Actually, I have given this topic a lot of thought, so bear with me as I wax loquacious here for a moment.
See, the bald fact is that women have biological liabilities that men do not – menstruation, pregnancy, childbearing, lower muscle mass, lower skeletal density, and a greater need for iron. Yes, there are exceptions – undoubtedly this post will generate at least one angry commentator who will point out some WNBA athlete or another who, if she chose, could crush her enemies’ skulls like overripe grapes. But the WNBA is the exception. An average man will almost always be stronger than an average woman of the same age. (And even among the outliers, it is an exceedingly rare woman who can match the raw muscle power of, say, an NFL linebacker, or even a man accustomed to rigorous physical labor.)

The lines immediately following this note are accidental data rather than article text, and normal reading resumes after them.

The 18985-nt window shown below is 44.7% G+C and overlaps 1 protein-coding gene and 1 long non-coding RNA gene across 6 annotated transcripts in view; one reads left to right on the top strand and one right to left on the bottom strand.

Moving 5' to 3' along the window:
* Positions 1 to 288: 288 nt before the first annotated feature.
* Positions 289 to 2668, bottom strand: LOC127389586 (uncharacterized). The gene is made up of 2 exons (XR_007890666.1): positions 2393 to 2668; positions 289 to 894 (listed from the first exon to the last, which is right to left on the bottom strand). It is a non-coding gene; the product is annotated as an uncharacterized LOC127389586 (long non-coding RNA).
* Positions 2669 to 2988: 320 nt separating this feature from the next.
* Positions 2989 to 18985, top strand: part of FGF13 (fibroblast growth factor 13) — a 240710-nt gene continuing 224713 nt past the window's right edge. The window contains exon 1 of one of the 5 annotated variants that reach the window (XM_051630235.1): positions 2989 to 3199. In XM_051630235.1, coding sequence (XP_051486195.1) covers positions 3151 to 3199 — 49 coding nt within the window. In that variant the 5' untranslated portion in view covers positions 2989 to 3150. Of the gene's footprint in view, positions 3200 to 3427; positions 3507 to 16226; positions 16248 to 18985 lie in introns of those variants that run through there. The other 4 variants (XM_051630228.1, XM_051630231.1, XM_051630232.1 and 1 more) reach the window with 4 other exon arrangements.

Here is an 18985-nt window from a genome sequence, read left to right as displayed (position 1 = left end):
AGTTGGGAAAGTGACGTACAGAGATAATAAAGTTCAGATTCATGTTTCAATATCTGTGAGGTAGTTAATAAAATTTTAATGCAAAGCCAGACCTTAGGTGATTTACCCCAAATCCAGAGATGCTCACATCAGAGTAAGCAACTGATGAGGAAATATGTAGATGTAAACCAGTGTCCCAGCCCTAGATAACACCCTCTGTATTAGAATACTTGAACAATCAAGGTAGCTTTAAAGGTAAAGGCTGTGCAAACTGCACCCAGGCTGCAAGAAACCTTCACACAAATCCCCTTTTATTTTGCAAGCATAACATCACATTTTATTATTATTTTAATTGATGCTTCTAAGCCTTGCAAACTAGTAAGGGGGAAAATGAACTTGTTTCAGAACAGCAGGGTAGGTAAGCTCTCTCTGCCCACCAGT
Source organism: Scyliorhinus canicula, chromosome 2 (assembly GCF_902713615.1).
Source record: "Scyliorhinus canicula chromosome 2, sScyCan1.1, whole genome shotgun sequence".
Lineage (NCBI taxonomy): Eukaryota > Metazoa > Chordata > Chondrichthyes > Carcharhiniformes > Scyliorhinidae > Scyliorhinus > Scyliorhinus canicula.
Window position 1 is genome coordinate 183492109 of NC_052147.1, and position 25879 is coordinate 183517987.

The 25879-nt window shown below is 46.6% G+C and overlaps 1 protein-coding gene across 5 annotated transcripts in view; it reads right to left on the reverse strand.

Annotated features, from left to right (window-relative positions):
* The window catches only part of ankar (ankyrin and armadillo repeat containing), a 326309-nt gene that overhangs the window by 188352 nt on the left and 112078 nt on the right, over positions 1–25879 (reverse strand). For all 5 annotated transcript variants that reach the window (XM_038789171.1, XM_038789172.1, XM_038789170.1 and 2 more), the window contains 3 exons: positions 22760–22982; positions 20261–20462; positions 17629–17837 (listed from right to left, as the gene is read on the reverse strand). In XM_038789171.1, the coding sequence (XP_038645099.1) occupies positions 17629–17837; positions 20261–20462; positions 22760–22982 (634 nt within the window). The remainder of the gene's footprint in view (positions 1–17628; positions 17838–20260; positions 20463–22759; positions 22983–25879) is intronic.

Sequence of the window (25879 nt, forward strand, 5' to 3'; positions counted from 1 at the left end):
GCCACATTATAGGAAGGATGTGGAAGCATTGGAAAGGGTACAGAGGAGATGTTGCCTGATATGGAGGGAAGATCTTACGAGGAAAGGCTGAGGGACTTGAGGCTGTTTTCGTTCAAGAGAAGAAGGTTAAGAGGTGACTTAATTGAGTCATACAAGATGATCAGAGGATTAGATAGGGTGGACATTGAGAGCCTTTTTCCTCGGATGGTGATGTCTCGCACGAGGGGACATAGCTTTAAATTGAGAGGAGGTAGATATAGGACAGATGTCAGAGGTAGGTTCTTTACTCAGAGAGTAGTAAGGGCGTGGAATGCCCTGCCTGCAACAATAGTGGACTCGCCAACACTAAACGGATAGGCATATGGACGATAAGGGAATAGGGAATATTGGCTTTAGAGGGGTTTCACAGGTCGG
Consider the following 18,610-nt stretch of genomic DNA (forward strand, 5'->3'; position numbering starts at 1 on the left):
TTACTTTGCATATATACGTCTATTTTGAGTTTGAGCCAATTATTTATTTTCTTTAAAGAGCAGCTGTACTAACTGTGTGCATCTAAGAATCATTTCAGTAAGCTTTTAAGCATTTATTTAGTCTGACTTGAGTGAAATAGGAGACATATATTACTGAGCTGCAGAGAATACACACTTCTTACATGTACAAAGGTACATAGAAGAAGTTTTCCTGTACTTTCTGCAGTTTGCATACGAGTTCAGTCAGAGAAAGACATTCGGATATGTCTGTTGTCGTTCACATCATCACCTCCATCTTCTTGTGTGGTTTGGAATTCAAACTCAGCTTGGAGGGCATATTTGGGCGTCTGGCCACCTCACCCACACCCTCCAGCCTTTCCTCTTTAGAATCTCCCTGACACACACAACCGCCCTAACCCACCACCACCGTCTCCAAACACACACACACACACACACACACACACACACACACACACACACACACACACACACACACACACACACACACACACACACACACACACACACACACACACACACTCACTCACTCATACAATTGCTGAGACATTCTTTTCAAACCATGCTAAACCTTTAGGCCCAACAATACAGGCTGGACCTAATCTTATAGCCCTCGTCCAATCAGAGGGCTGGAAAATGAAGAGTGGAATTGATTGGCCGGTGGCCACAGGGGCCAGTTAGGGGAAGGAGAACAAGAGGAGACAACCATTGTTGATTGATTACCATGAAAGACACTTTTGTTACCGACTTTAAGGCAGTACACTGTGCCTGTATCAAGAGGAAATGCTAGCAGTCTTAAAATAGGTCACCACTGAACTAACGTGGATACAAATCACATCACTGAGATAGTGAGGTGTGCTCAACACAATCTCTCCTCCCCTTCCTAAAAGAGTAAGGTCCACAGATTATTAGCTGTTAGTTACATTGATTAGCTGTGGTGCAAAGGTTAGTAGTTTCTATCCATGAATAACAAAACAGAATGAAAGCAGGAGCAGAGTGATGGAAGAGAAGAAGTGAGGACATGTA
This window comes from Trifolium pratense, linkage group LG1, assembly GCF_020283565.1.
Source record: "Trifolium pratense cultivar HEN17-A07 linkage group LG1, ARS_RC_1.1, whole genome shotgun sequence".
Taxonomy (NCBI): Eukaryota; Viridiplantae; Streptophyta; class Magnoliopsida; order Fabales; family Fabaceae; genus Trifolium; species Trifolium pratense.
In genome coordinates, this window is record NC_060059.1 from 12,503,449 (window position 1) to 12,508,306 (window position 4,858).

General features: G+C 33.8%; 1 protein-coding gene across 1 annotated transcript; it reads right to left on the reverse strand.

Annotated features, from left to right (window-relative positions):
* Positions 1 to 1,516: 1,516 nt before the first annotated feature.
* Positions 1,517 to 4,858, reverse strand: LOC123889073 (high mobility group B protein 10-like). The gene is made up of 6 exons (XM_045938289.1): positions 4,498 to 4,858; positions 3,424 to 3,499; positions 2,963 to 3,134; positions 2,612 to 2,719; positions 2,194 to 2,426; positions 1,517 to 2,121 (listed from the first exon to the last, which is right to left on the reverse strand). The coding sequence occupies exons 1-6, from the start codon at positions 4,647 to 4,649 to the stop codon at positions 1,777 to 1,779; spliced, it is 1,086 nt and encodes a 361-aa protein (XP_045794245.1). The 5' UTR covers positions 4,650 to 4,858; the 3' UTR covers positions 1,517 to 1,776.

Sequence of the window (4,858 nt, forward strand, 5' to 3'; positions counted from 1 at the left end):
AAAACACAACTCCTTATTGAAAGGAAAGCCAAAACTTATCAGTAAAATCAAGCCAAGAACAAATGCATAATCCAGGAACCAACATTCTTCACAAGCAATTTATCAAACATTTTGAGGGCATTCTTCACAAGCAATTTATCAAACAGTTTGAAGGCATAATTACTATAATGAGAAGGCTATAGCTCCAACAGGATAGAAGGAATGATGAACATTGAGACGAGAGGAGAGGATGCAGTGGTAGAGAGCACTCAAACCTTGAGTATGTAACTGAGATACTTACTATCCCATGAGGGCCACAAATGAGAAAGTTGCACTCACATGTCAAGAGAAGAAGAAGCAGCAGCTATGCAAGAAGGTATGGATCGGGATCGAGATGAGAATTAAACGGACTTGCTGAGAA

The strength differential was especially important in preindustrial societies, when wars were not fought with guns, missiles, bombs, and motorized vehicles, but with muscle power, whether human or animal. A man could swing a melee weapon harder, draw a heavier bow, wear heavier armor, carry a heavier shield, and carry more gear. For that matter, women in preindustrial societies generally had more children and spent more time pregnant, since disease would carry off many of the children, and children were one’s security in old age (assuming one lived that long, of course). Not until the later 20th century, when wars became far more technologically dependent, were women in the military less of an outlier and more of a societal norm. Muscle power is irrelevant when flipping switches, after all, and a strong arm loses to a strong bomb every single time. (And in roles that do require muscle power, like front-line combat, there’s a strong resistance to putting women there.)
So in practical terms, to get effective military service from women, you need 1.) technology to compensate for the strength differential, 2.) technology to compensate for the problems of pregnancy, and 3.) tacit male acceptance of women taking up the roles of men.